Dave: Learn by mistakes and sort of finding out how to wear the hat and how to take it off. It's a juggling act two ways. It forced you to be really balanced in your news reports because people would be expecting to see your opinion because they see your columns. And if you were being forthright and truly genuine in your opinions, you're going to ruffle some feathers. So it almost forced you to be even more balanced in the news reports. And then when it came to your columns, you wouldn't necessarily not tell your opinion, but you would share your opinion and back it up. And I learned to do it a little bit more professionally as time went on. Let’s put it that way. I learned to have my opinions put in a way where they were pointed but not too sharp and not slashing and backed up with some research and some insight.
The more and more I wrote columns, the more they were professional opinions rather than just off the cuff opinions, although to write off the cuff opinions, are a lot of fun. When you're writing the news stories that sometimes gets in the way because people don't take you, don't think you're taking it serious … or you're taking it too serious.
Stu: I think this is something that you and I would like to do on a regular basis … go overexperiences from both of our careers and things that work and things that don't… give people, our members especially, some insight into what goes on behind the scenes, more than the six or eight hundred words they see on the computer screen. What actually happens.
Maybe what we'll do is, we'll end on something … you always tell the best stories. Maybe we could look back at something, since we're talking about council tonight, maybe a funny council story that you can tell.
One of my first and most memorable experiences at North Bay City Council …The meeting was on September 10th, 2001, and I stayed up, I wrote stories till three o'clock. I must have covered six different issues. And I thought I did a huge bang up job. We had different deadlines at the time with the Nugget. The presses weren't rolling as quickly. I was trying to get as much done as possible. I was pretty proud of myself because I had just taken over the beat, went to bed late because I also worked and helped sort of improve the pages before it went to press.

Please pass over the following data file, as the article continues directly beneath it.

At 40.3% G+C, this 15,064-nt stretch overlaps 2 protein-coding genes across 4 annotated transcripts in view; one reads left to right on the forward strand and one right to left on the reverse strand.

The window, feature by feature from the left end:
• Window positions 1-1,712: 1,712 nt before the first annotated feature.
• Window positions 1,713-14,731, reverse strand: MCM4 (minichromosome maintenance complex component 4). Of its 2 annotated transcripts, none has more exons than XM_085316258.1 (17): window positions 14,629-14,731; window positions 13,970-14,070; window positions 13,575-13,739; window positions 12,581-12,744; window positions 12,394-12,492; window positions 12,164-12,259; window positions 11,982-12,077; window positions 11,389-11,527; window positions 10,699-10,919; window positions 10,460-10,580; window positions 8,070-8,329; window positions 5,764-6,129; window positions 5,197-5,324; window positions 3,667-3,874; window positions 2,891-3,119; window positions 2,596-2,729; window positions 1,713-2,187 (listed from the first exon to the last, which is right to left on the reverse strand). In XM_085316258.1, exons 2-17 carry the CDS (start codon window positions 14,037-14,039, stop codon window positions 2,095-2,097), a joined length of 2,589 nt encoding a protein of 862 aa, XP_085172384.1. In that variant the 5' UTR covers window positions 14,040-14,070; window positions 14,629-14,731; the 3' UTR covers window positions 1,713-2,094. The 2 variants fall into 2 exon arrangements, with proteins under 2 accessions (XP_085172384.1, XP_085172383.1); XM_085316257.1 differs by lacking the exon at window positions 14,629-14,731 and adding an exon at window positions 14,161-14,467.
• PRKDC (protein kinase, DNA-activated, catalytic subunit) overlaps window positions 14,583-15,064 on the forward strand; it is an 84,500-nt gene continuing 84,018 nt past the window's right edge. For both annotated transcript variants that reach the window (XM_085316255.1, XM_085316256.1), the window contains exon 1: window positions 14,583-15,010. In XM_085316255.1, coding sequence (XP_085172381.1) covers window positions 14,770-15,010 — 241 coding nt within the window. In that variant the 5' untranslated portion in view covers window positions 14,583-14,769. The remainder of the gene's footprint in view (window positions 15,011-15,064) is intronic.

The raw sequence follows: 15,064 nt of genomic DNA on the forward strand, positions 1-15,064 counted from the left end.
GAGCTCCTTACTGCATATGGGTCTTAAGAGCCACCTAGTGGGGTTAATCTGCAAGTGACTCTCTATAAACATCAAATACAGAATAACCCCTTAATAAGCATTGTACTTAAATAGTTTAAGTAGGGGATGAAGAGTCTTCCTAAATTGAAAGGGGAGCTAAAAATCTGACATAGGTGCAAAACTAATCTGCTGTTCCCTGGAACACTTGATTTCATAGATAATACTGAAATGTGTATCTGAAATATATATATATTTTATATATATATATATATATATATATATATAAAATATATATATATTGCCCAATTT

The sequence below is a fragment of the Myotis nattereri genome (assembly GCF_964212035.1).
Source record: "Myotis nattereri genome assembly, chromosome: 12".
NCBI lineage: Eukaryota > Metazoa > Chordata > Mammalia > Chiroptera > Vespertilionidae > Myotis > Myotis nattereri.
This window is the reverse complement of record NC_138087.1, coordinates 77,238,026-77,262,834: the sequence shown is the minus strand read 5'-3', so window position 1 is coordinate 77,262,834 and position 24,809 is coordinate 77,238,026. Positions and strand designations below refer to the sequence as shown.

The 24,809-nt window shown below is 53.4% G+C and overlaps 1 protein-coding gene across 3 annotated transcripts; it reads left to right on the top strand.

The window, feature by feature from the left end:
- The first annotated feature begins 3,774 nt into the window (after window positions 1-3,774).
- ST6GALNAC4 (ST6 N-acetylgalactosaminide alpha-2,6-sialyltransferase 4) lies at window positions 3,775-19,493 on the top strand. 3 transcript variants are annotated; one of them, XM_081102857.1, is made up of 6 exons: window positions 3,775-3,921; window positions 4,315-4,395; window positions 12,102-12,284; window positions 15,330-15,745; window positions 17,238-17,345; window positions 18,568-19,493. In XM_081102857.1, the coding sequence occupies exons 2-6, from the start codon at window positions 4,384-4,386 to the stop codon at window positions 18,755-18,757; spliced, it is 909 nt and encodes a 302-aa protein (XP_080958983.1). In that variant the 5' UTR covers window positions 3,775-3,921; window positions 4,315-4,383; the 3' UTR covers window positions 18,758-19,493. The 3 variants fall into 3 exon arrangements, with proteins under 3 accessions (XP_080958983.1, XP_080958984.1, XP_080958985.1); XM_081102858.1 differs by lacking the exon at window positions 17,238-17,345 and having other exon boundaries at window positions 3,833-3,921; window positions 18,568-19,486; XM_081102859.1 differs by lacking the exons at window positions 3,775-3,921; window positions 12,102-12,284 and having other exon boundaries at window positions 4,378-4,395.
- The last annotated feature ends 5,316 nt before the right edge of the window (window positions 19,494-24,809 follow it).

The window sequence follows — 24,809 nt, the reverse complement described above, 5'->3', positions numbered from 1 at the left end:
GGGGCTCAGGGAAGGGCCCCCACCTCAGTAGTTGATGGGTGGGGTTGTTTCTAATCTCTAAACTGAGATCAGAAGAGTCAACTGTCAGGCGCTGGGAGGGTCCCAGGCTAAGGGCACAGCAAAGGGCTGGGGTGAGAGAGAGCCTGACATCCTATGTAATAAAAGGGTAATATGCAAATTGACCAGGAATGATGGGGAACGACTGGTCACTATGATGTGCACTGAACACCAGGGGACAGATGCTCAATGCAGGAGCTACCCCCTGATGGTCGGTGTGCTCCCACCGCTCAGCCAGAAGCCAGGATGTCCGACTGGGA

I slept through the whole morning, didn't get up till probably one. I ended up going to the grocery store. And one of the people I knew there, a reader, was saying, ‘Wow, that was pretty, pretty, pretty interesting stuff in the news.’
And I said, ‘Yeah, I did it did my best job there. I thought I did well with getting six or seven stories done, which is hard to do after council.’
And he's looking at me like I am silly.
He was talking about 9/11 and the Twin Towers coming down, and I slept right through it. That paper on September 11, 2001, I saved it for a while, but it seemed like a bit of a joke because it didn't have any other 9/11 news in it.
Stu: That’s something else. Thanks for sharing all this with us, Dave. I think we will find this helps us jog our memory about things that worked over the years and things that happened.
And I think as people get to know us better, they'll know that we are just as likely to admit our faults as we are our successes. So I think that's kind of what makes the human side of the relationship for us.
Dave: Well, every business has its shop talk.
Stu: For some of us … it just comes pretty naturally to you. And, you know, you are a good storyteller. So I think we can do this on a fairly regular basis and come up with some sort of interesting anecdotes for people.
Dave: Cool till next time. Thanks, Stu, until next time.